APPARENTLY data is the new oil and it’s big business. According to Fortune Business Insights, it’s estimated that the global big data market was worth about $37 billion in 2018 and is set to rise to a staggering $104bn by 2026.

However, it isn’t the data itself that’s valuable, it’s what we do with it that counts.

The use of data affects everyone of us every day as we click on yet another cookie acceptance button, book our next holiday, buy products online or manage our finances to name just a few areas of relevance.

Its impacts are, however, potentially far and wide as we look at shifts in health and education systems, disruption of sectors and also how our cities are run, as the implications of digital city twinning and smart technologies begin to emerge.

Scotland is determined to lead from the front in this important area and a key figure at the helm is the ever-inspiring Gillian Docherty OBE, chief executive of Data Lab, which is based in Glasgow in the University of Strathclyde’s Inovo building, and aptly within our flourishing Glasgow City Innovation District.

As part of its mission to help Scotland maximise value from data and lead the world to a data-powered future, the Data Lab team created DataFest which takes place across the country this month.

Another formidable partnership effort, it’s a two-week festival of data innovation and it’s all about showcasing Scotland’s leading role in data science and AI on an international stage. With over 60 events across Scotland, ranging from Urban Big Data Centre on the role of governments and universities to MacRoberts on data ethics and the law, the festival includes over 2,000 companies and seeks to reach some 5,000 people.

Talent development is also be a focus for the programme. One example would be the STATWARS Climate Change Challenge, being delivered by Primary Engineer in partnership with our Developing Young Workforce Glasgow & Circular Glasgow teams with the Skills Development Scotland Digital Fund, and backed by Weir, Scottish Engineering, Glasgow City Council, STEM and of course Data Lab itself.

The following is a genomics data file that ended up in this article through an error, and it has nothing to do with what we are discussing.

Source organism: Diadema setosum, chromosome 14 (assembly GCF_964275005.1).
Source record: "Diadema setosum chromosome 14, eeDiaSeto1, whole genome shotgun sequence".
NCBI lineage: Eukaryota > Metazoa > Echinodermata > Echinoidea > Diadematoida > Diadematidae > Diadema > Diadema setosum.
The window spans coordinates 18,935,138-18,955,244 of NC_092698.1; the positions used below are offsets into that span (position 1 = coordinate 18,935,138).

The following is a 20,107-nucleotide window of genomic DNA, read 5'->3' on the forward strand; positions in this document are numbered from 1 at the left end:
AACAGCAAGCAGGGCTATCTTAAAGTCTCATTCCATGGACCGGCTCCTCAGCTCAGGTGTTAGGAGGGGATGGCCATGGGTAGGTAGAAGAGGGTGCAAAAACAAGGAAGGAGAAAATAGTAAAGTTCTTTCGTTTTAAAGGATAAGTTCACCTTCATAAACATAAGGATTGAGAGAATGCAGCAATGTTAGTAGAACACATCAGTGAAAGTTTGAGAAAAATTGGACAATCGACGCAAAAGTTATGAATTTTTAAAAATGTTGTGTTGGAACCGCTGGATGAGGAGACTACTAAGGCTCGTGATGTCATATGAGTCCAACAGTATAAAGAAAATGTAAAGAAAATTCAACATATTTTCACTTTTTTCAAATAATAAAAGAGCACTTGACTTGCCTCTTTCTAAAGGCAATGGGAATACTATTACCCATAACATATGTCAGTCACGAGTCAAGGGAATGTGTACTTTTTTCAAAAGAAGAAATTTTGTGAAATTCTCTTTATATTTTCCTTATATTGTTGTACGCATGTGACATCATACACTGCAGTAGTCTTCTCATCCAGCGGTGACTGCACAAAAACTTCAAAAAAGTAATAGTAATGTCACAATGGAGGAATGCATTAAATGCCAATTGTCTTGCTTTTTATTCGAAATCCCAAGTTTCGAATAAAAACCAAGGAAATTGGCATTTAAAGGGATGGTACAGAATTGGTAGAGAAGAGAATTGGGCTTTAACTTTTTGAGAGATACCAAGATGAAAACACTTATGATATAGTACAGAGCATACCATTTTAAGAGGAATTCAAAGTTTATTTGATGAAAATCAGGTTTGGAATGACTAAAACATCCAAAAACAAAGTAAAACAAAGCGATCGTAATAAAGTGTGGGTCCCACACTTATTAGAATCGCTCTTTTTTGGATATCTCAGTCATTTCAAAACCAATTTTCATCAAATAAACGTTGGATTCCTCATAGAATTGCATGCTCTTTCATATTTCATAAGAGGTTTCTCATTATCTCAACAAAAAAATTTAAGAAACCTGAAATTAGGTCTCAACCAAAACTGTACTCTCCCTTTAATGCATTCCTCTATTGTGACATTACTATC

The Challenge has been designed to enable young people from some of Glasgow’s schools to use data to inform changes they can commit to making in their daily lives to have the biggest possible impact on climate change.

I think this is particularly brilliant because it’s encouraging our young people to focus on STEM subjects, developing the meta skills they are going to require around use and presentation of data to educate and debate, empowering them to become the problem solvers of the future.

Challenge participants will get access to experts on data, climate change, the environment and info graphics to inspire their thinking, and it will culminate in November with the publication of a report sharing the key findings.

In parallel to DataFest, Scottish Government and Data Lab are also undertaking a consultation on The AI of the Possible: Developing Scotland’s Artificial Intelligence (AI). The AI Strategy Steering Committee - chaired by Les Bayne, head of Scotland, Accenture - has been tasked with establishing what Scotland needs to do to realise the potential of AI.

So what exactly is AI? In the spirit of keeping it simple: it’s a set of techniques – usually driven by data – which are used to allow computers to perform tasks normally requiring human intelligence, such as decision making, visual perception and speech recognition.

Given the potential impact for us all I would suggest it is worth taking some time to ensure your voice is heard as part of this consultation which concludes at the end of this month.

Alison McRae is senior director at Glasgow Chamber of Commerce